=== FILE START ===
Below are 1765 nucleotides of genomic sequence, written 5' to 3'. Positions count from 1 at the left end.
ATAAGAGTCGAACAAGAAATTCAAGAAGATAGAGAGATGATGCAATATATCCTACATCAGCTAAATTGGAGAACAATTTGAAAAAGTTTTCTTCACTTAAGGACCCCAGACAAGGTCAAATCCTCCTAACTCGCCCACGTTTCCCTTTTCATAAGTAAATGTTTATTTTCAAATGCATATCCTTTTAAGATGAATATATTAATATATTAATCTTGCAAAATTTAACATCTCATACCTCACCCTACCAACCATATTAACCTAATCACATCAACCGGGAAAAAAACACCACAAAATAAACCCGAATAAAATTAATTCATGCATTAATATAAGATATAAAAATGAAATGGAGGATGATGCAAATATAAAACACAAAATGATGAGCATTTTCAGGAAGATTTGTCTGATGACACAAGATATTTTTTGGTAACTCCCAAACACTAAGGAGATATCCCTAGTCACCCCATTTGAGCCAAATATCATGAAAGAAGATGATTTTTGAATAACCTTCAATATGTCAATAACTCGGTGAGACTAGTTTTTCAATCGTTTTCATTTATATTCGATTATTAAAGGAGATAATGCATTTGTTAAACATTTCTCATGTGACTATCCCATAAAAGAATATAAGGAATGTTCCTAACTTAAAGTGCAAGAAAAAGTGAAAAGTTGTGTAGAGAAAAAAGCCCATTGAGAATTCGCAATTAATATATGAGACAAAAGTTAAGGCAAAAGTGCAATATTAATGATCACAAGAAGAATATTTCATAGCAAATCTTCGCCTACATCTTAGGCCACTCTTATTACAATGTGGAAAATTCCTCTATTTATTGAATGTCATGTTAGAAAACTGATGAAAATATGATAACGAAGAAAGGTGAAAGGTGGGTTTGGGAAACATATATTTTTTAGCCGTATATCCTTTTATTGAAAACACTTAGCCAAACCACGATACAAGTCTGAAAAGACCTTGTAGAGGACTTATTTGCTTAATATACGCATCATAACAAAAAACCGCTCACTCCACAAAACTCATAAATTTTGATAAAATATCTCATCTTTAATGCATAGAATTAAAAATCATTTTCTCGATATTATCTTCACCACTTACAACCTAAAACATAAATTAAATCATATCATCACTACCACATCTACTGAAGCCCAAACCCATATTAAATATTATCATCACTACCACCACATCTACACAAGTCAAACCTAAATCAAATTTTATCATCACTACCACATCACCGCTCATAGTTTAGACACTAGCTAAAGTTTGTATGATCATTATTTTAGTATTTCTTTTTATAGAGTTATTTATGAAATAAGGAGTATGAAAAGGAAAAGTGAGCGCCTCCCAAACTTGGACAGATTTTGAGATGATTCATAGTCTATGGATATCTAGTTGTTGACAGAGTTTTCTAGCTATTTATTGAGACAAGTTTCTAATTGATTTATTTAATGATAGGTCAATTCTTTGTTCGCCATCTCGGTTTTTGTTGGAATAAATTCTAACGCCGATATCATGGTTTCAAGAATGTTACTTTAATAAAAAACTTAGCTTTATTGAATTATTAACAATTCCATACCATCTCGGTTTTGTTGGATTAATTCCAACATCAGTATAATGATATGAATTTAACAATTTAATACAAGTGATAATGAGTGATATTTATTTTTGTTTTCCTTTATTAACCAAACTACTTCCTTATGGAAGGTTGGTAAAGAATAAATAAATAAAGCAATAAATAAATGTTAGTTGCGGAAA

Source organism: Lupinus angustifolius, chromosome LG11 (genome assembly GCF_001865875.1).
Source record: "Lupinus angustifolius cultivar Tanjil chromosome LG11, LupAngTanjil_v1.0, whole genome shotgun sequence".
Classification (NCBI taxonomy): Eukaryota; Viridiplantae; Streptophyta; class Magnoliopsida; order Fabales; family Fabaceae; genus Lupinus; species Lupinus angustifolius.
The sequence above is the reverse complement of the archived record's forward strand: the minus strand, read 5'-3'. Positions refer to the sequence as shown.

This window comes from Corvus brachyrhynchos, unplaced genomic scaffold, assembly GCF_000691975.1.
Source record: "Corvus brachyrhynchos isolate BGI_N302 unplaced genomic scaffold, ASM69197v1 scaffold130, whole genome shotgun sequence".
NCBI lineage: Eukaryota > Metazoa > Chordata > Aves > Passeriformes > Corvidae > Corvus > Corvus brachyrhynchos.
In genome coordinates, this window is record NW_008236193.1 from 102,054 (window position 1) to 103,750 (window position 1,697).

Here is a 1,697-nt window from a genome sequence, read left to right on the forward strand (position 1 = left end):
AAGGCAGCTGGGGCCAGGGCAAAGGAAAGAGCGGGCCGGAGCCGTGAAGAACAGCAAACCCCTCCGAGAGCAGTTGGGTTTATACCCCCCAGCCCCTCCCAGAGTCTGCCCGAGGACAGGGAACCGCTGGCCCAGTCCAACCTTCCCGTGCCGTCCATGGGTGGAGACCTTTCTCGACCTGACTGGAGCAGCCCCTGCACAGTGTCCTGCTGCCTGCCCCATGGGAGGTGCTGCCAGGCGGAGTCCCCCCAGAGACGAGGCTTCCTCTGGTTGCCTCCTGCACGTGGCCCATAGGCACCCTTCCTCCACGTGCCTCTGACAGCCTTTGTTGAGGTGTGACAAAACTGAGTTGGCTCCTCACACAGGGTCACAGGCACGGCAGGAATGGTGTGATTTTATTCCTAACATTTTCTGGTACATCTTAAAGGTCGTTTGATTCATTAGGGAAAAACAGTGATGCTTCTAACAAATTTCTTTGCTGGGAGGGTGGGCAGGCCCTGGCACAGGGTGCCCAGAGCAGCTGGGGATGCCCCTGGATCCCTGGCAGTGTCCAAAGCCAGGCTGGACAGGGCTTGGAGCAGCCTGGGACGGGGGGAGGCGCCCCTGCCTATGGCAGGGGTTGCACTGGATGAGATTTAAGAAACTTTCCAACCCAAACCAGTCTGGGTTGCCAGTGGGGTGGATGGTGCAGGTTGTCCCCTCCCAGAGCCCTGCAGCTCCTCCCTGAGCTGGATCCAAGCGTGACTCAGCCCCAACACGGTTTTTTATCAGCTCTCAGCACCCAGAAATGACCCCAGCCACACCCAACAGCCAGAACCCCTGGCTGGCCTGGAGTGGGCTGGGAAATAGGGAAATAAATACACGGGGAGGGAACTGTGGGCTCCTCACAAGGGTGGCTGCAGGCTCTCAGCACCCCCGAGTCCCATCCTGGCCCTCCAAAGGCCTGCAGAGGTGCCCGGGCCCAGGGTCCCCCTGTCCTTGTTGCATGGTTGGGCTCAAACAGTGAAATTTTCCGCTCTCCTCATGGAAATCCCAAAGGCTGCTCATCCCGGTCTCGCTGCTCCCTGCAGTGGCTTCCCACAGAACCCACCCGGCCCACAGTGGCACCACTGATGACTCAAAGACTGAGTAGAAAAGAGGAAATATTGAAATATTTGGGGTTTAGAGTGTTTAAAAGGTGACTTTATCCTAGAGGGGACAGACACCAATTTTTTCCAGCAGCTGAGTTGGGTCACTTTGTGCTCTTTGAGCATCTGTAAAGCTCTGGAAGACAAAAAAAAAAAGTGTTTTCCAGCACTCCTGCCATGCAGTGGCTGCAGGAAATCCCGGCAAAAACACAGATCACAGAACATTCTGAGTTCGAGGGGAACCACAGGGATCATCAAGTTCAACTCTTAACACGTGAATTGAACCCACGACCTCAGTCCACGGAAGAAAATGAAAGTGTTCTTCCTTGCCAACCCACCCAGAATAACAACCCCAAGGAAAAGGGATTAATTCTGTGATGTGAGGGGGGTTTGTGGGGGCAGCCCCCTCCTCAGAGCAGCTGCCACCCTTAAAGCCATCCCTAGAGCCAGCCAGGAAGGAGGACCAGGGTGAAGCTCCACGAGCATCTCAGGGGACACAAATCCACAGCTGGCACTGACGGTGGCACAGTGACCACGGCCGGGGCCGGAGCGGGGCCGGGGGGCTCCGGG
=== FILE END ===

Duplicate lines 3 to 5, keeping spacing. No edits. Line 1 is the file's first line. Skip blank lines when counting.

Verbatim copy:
Source organism: Lupinus angustifolius, chromosome LG11 (genome assembly GCF_001865875.1).
Source record: "Lupinus angustifolius cultivar Tanjil chromosome LG11, LupAngTanjil_v1.0, whole genome shotgun sequence".
Classification (NCBI taxonomy): Eukaryota; Viridiplantae; Streptophyta; class Magnoliopsida; order Fabales; family Fabaceae; genus Lupinus; species Lupinus angustifolius.